• Putting your account in the wrong hands. The people who tweet or posts on your company’s behalf have the fate of your company’s image in their hands. What they post could potentially damage your reputation. Invest enough resources into finding the right people who will put their opinions aside and prioritize the integrity of your company. Ensure your social media managers understand the essence of your company culture and how you want your brand portrayed.
  • Pretending your mistake didn’t happen. If you ever make a mistake, own up to it and apologize. Your customers will respect you for admitting your mistakes and you can save your brand from any negative backlash. People forgive transparent mistakes much more than they excuse complete denial.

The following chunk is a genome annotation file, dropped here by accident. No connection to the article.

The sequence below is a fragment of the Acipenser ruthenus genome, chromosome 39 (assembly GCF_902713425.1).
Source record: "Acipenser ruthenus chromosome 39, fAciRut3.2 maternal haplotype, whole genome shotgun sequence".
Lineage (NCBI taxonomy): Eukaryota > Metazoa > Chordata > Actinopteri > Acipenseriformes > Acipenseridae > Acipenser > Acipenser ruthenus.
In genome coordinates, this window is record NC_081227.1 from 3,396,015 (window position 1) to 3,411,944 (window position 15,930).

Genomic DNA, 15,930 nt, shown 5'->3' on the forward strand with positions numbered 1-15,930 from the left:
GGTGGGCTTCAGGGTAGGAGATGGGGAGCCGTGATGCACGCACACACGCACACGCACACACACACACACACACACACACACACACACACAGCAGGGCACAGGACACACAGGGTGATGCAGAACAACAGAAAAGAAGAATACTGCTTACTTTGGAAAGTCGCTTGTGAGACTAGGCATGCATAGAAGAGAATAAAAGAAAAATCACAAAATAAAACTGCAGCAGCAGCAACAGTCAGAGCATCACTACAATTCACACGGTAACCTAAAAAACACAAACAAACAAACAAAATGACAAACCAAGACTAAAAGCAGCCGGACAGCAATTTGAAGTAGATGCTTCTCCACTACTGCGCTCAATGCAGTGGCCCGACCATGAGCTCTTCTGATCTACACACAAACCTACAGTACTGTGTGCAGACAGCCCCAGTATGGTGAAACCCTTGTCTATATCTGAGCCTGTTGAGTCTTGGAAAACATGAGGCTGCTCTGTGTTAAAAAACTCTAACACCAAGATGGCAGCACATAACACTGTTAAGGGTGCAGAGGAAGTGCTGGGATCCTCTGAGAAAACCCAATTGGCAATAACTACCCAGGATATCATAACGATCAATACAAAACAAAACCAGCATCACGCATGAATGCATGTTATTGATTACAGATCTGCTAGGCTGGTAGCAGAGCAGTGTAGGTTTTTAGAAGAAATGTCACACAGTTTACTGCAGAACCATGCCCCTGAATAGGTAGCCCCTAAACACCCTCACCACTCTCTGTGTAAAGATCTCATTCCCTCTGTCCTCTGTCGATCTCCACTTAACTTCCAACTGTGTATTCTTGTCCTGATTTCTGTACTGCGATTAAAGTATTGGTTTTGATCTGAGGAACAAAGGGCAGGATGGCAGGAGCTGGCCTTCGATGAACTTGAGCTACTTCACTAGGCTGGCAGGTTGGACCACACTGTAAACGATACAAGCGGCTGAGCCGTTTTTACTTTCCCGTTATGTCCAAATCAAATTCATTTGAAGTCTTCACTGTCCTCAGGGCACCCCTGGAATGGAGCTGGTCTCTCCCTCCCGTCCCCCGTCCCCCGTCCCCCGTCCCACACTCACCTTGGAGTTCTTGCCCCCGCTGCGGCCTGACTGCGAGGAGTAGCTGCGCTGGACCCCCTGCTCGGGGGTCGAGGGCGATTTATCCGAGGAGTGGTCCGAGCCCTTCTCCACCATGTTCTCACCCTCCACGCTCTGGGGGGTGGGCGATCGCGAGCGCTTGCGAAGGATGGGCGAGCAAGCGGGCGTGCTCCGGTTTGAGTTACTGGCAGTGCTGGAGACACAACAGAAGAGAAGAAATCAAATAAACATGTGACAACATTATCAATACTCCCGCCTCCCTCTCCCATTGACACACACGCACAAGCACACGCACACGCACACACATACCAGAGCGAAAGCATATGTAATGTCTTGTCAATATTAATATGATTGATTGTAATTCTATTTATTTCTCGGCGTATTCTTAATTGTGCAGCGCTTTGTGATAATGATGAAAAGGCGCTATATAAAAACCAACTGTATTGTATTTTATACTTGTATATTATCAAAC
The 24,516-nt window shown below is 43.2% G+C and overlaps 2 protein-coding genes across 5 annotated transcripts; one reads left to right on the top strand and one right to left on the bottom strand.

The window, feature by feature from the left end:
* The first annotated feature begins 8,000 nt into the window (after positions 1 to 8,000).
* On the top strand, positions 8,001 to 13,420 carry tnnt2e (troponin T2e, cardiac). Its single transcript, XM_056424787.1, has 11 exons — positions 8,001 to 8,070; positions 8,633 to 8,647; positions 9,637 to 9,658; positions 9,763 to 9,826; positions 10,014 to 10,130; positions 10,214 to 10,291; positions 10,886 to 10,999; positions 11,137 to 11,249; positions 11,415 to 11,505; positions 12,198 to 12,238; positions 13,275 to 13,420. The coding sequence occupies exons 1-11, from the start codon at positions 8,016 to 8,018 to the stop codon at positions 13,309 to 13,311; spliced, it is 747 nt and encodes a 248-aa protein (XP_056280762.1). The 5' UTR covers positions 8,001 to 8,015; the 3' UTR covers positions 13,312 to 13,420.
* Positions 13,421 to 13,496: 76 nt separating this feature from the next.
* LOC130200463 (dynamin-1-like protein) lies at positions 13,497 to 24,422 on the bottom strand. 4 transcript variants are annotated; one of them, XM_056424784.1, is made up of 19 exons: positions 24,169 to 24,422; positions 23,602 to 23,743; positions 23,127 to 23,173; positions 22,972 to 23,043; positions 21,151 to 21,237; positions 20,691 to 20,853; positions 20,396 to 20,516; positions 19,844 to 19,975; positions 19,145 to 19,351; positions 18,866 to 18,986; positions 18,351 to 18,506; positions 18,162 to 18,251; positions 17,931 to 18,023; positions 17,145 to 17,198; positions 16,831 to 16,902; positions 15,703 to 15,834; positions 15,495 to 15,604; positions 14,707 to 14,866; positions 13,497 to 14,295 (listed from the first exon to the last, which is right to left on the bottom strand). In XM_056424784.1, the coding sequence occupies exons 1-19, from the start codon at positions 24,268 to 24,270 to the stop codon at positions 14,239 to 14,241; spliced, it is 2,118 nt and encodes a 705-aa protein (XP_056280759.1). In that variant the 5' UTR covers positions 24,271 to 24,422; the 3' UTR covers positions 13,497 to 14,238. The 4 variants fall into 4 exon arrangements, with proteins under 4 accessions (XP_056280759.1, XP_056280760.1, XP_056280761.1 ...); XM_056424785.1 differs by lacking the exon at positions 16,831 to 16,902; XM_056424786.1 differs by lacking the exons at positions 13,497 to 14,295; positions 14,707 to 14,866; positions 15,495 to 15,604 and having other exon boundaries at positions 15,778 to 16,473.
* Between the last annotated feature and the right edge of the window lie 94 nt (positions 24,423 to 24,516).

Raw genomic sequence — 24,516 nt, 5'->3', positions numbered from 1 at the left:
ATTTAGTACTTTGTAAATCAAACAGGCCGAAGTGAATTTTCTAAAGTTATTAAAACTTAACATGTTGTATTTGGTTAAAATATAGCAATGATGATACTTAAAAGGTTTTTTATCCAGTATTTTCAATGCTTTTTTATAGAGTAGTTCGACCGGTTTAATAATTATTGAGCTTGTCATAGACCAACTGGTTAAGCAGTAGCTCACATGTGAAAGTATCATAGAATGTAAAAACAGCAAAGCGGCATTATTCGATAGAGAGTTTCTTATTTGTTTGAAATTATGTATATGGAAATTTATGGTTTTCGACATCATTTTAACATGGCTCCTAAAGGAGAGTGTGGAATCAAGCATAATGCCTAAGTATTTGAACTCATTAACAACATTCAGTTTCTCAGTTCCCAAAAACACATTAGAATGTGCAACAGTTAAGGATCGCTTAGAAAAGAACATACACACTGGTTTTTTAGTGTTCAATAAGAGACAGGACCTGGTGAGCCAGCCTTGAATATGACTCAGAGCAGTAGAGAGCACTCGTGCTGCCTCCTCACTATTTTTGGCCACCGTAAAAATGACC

Like all marketers, those in healthcare would be wise to learn from the types of mistakes mentioned and not repeat them.

Healthcare Marketing: 10 Social Media Mistakes

The worst-ever advice about social media

Russell Working wrote an article that appeared in HealthCare Communication News listing the ten worst tips about social media.  That list is here in its entirety.

1. Don’t bother drawing up a social media policy.

E. Blake Jackson, social media coordinator for Chesapeake Energy, once read a blog post by a “guru” which chastised companies with social media policies, saying they don’t get it. “I pray for the legal and human resources departments of his clients,” Jackson writes.

2. Put the intern in charge of social media.

Stephanie Johnson, director of public affairs at Advocate Health Care, says social media is essential, so “you need a team that is invested in staying on top of these changes and adapting new elements that may benefit your audience.”